Winter of 1894–95 in the United Kingdom

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The winter of 1894-95 was severe for the British Isles with a CET of 1.2C.[1] The severe winter led to mass unemployment and severe disruptions to shipping on the River Thames.

December 1894[edit]

December 1894 was mild for the most part and the first three weeks were dominated by Southwesterlies.It was not until the last week, when the winds veered to the northwest that colder weather arrived with frosts and snow showers to exposed areas.

18 cm of snow was reported in Norfolk at the end of the month. The average monthly temperature was 5.1C

January 1895[edit]

Troughs in the flow gave snow showers to most parts and many places had a snow cover, Oxford had 8 cm by the 6th. High pressure to the west moved across the UK and under the clear skies and with a deep snow cover, very low minima were recorded with -11C in parts of Norfolk and -18C in parts of the Highland. Freezing fog formed and was slow to clear, a maximum of -5C was recorded at Ross-on-Wye in freezing fog.

Milder air tried to push in from the Atlantic with a system and a heavy snowfall resulted across the UK with depths of snow of between 8 to 15 cm being widely reported.

The Atlantic air finally broke through and there was a thaw resulting in flooding in a number of areas. Temperatures were in double figures in the south, Kew recording 11C.

The northwesterlies returned on the 21st with a low over the near continent and its active cold front moving across southeast England bringing thunderstorms, snow and hail. The northerly flow for a few days and conditions were severe over northern Scotland with heavy drifting snow and snow fell elsewhere exposed to the north wind.

The average monthly temperature was 0.2C. January 1895 is the 26th coldest ever recorded

February 1895[edit]

A very cold easterly flowed across the UK and most of Europe and there were severe frosts with minima of -13C at Loughborough and -15C being recorded at Chester. Heavy snow showers came with the easterly with Yorkshire and Lincolnshire getting the brunt of the showers, South Shields was severely affected by 15 hours of continuous snowfall forcing the closure of the shipyard. Small polar lows affected the west with snowfalls, Douglas on the Isle of Man recorded 20 cm of snow. As the high over Scandinavia moved over the UK then came a phenomenally cold spell with exceptionally low minima. Temperatures of -20C or less were regularly recorded, -27.2C was recorded at Braemar on the 11th, the lowest ever UK minima,[2] -24C at Buxton also on the 11th,-22.2C at Rutland. -12.7C was the mean average temperature for Wakefield in Yorkshire between the 5th and the 14th. Canals, rivers, lakes and ponds froze in the severe cold, the Manchester Ship Canal was iced over, there were ice floes in the Thames and the Thames estuary itself was impassable because of ice.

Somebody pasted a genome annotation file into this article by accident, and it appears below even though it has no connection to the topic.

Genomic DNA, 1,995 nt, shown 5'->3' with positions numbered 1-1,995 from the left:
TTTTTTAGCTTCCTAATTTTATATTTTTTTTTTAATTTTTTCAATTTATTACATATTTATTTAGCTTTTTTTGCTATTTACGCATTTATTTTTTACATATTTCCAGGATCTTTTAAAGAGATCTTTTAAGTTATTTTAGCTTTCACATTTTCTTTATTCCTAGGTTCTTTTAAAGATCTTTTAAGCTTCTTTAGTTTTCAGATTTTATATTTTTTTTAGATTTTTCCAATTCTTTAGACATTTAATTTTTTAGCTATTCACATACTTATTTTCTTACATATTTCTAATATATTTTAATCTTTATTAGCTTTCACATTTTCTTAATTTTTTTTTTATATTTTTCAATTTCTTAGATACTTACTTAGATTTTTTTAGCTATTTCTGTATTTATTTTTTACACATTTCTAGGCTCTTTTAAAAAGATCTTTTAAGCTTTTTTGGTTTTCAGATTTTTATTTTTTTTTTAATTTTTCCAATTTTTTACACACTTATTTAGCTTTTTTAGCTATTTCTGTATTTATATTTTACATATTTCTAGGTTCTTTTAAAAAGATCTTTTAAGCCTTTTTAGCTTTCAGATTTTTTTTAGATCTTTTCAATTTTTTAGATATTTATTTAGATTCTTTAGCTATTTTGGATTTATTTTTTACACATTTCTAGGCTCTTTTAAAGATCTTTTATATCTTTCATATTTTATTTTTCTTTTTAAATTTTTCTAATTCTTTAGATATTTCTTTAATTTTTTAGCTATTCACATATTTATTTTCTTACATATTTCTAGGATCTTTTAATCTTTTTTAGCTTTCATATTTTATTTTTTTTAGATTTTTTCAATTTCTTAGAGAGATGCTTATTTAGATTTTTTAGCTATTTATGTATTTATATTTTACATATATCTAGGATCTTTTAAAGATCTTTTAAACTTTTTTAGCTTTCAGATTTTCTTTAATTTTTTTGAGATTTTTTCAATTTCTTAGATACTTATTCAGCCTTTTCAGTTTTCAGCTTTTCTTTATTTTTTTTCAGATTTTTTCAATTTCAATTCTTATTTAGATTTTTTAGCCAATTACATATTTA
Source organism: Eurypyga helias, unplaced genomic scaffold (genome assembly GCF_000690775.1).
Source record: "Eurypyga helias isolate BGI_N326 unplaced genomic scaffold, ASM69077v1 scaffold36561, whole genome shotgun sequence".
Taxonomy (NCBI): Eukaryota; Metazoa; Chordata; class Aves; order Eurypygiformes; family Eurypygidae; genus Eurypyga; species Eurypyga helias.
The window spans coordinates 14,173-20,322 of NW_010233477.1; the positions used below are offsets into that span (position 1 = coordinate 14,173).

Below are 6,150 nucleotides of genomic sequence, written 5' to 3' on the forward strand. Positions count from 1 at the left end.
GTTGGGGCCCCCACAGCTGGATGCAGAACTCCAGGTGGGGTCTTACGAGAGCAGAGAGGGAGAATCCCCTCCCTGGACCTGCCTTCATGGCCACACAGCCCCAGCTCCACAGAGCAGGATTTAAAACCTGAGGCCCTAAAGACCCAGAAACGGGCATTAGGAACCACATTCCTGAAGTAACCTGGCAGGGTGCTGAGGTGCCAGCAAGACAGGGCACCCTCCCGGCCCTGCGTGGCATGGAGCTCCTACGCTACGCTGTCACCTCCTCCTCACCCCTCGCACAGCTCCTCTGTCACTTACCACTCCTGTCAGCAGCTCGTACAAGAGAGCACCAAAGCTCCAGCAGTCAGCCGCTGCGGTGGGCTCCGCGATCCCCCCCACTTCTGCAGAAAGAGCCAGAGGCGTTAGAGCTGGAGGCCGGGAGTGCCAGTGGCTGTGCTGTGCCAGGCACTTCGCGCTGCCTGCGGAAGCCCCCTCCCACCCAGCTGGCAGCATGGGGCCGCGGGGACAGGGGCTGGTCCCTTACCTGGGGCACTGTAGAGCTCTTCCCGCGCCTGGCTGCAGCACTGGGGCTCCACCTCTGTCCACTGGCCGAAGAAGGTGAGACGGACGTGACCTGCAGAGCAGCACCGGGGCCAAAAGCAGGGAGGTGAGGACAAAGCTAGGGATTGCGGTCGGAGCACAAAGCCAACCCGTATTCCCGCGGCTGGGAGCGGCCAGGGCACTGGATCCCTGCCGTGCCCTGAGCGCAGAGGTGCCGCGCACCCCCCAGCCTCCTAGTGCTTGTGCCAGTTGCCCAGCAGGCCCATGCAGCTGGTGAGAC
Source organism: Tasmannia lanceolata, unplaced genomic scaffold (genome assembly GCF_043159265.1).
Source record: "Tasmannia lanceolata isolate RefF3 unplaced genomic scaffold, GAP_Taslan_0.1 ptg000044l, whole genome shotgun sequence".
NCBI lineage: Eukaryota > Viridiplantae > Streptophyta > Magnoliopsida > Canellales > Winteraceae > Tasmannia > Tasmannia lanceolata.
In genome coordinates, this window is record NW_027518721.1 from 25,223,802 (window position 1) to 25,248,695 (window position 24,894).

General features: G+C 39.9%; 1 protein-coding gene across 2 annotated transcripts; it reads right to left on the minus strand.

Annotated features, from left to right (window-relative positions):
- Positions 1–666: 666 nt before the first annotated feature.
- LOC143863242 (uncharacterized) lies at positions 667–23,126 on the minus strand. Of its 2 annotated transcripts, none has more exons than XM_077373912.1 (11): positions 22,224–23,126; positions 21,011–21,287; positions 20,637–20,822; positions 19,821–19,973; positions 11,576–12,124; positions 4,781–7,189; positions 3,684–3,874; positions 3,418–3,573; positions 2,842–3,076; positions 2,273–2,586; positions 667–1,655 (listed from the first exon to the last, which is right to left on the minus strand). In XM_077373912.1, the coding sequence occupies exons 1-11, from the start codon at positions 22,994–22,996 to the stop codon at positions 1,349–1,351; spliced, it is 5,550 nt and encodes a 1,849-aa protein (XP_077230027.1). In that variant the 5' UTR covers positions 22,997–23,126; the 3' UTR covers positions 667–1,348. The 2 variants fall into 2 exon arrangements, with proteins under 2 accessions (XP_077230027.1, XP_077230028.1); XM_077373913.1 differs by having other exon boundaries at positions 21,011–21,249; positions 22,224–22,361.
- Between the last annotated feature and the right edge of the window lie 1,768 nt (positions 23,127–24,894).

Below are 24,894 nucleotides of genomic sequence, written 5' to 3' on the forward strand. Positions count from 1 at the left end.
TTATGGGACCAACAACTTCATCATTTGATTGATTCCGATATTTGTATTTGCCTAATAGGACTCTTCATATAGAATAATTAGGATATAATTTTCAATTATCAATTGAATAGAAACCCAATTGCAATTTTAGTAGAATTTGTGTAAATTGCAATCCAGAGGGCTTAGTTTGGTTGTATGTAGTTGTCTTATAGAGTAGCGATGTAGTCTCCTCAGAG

It is estimated that between 50,000 and 60,000 skated on the Serpentino yesterday. The thickness of the ice averaged 6 1/2 inches.... In Finsbury Park the ice in places was no less than 10 in thick.[1]

Many people died of hypothermia and of respiratory conditions.

... coroner for East London, held inquests at Poplar on the bodies of four persons whose death was due to the cold weather. At St. Clement Dane's Vestry-hall, at the Westminster Union, at Chelsea, and at the Kensington Town-hall similar cases were investigated.... Out of eight inquests ... five were stated by the medical witnesses to be due to the severity of the weather.[1]

By the end of February, the weekly death rate from pneumonia and related illnesses was 950 per week higher than the average for the period.[3] There was mass unemployment as industries were closed by the conditions and coal supplies dwindled as transporting coal by canal or rail became impossible. As the high began to slip westwards, milder Atlantic air slowly encroached and temperatures crept above freezing for the first time in a couple of weeks, London had its first frost free night on the 21st for three weeks. Maxima temperature were finally returning to close to normal by the end of the month.

The record minima set for these dates in February 1895 (C)

  • 7th: -21.7
  • 8th: -25.0
  • 9th: -23.9
  • 10th: -25.6
  • 11th: -27.2
  • 12th: -20.6
  • 13th: -21.9
  • 14th: -21.7
  • 16th: -23.9
  • 17th: -23.9
  • 18th: -23.9
  • 19th: -22.2

The average monthly temperature was -1.8C. February 1895 is the second coldest February ever recorded[citation needed]

Coldest spells of the winter (CET means)[edit]

  • Coldest daily CET maximum: -4.5C 6 February
  • Coldest daily CET minimum: -13.5C 8 February
  • Mildest daily CET maximum: 11.2C on 13 December

Notes[edit]

References[edit]

  1. ^ a b c "The Weather". The Times. February 15, 1985. Retrieved 21 April 2012. 
  2. ^ TORRO: British extremes: minimum temperatures
  3. ^ "The Frost Of 1895", British Medical Journal. Vol. 1, No. 1790 (Apr. 20, 1895), p. 886. JSTOR 20215895

External links[edit]